5 Lessons From Downtown Abbey in Branding Your Business
It’s no secret that the PBS drama “Downton Abbey” has taken this country by storm.
But how did PBS—an underdog network to high budget competitors like HBO—win such a successful following? There are lessons to be learned here for companies who are looking to use social media to increase brand awareness and grow their reach to new prospects.
The Numbers and Social Proof
Downtown Abbey is so embedded in our culture that in writing this post, I came across tons of references without even trying. When the New Yorker publishes a cartoon in which a prison inmate is updated on the latest Downton plot developments you know you’ve hit a nerve. Now that’s the stuff memes are made of.
And when you’re getting frequent press coverage by USA Today, The Today Show, and The Huffington Post it’s clear you are doing something right.
But it’s not just a bunch of fly-by-night buzz. There are real results to show. January’s second-season opener drew 4.2 million live U.S. viewers. That number increases to 6.3 million (and counting) when including replays and online views.
But it’s the social media story here that gives “social proof” a whole new spin and shows how PBS, not typically known for drawing younger viewers, has suddenly given itself a new acronym: Public Broadcasting is Sexy.
Here’s Their Laundry List of Social Media Wins:
- During their win at the Golden Globes, Twitter announced a peak of 6,162 tweets-per-second for conversations about the show. That’s more than last year’s Super Bowl and the Royal Wedding.
- Oh, and how many Twitter followers do they have? A mere 200,000 and counting.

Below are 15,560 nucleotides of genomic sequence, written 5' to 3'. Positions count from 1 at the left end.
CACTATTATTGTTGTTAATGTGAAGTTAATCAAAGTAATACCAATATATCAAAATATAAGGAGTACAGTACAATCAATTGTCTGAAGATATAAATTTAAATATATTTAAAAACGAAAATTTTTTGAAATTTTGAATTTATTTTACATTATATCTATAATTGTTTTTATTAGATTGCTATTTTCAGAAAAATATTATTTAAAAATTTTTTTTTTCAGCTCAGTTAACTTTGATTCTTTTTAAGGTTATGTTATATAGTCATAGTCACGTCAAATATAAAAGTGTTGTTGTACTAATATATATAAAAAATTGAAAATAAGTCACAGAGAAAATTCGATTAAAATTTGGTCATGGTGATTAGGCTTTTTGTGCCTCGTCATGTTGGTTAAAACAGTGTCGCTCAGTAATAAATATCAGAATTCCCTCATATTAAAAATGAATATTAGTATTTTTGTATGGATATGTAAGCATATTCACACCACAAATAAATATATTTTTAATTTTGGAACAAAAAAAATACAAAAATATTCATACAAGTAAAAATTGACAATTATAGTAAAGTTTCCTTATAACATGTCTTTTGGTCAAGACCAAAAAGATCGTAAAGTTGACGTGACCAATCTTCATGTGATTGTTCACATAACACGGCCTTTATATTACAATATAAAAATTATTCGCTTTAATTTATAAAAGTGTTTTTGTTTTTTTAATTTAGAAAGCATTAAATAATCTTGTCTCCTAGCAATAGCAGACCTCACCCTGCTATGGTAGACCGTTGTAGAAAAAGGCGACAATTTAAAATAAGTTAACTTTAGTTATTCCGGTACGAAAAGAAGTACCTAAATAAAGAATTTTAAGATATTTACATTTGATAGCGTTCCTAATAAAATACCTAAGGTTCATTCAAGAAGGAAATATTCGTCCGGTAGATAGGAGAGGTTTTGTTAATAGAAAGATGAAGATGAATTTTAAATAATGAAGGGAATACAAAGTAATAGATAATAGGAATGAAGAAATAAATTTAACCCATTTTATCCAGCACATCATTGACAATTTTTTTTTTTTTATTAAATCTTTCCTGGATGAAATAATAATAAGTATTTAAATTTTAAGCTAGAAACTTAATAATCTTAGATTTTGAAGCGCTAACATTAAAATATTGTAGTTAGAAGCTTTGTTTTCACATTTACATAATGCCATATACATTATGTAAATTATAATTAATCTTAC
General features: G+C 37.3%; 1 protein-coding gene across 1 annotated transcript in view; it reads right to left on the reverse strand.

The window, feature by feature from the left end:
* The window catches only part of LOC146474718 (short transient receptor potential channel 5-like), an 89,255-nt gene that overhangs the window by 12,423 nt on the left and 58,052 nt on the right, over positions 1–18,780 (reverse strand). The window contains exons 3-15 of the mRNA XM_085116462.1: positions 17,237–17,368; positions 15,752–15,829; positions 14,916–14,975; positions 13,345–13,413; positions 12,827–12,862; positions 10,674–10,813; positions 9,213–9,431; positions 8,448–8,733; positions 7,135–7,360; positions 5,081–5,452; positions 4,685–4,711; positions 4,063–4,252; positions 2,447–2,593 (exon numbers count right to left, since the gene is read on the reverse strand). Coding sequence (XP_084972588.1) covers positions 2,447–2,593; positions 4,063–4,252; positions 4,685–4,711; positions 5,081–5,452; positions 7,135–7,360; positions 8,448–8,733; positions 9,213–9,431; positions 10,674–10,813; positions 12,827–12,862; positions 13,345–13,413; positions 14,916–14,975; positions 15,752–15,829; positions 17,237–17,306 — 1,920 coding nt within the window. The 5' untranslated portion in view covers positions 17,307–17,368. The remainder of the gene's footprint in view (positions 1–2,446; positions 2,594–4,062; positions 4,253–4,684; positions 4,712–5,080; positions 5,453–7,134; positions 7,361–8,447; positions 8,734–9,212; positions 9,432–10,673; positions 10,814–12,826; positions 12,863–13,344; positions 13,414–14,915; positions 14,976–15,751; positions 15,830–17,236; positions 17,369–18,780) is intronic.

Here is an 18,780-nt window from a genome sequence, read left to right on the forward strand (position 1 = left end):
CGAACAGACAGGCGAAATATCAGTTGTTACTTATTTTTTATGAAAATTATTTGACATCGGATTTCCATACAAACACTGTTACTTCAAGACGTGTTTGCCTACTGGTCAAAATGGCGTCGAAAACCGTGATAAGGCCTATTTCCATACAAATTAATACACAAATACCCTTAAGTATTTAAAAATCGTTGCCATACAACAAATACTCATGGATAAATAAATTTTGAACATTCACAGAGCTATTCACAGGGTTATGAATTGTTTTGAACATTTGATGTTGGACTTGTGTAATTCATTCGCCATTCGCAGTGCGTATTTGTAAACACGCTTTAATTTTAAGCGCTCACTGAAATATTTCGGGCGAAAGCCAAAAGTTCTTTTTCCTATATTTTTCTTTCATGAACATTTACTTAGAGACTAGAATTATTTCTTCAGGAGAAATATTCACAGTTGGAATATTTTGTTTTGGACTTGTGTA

- Cast interviews on YouTube get about a million videos per week. Season 2 videos have been viewed over 340,000 times. And videos created from a sneak preview event captured nearly 100,000 views.
- The Downton Facebook page shows over one million Fans, with loyal engagement, including a steady and continuous stream of reactions to the Season 3 finale, even weeks after the final show had aired.
So how can you emulate this social media success for your brand?
5 Quick Tips on How the Buzz Was Won
1. Use each social channel uniquely, to promote different aspects of your brand
Downton’s Facebook Page uses quotes and clips highlighting the cast, and particularly Violet (Maggie Smith), one of the show’s most colorful characters. It also has a sense of humor, playing on memorable lines. A fun “Do the Downton” app encourages users to upload photos of them holding a drink “Downton style.”
YouTube features cast interviews and behind the scenes backgrounders.
2. Seize the moment and piggyback live events
Downton used paid tweets and tweetchats timed to coincide with key episodes, such as season premieres and finales, resulting in record engagement from their fan base and social community. A live chat with Hugh Bonneville (Lord Grantham) had 4,900 live readers and 2,100 comments. The Laura Carmichael (Lady Edith) chat had 4,200 live readers and 1,700 comments. A live event in New York before the premiere of Season 2 was jam packed, and used for video promo as well.
3. Show your fans in action
A recent Twitter stream showed hundreds of fans posting photos of their living rooms and TV sets on Sunday nights, showing their contagious enthusiasm.
4. Give the fans what they want
PBS listened to its fans and fed the growing frenzy of requests for continued content—from recipes, to fashions, to historical milestones—with videos, photos, and chats. In this interview with PBS executives, Olivia Wong and Kevin Dando discuss the role of social media and Downton’s soaring popularity.
5. You don’t need a huge budget to be successful.
The social media for Downton is highly organic. It’s clever but simple, and without a lot of fancy promos or big spend ad campaigns. Proof that you don’t need a huge budget to be effective.
So if you’re one of the few who hasn’t yet grabbed your “Free Bates” t-shirt and started following and sharing all things “Downton,” the time has come to watch, learn, and enjoy the social experience.
In the meantime, I must go. Some of us have apparently heard… the dinner bell?
What do you think? Are you a fan of “Downton Abbey” and its social media? What takeaways do you think businesses should consider?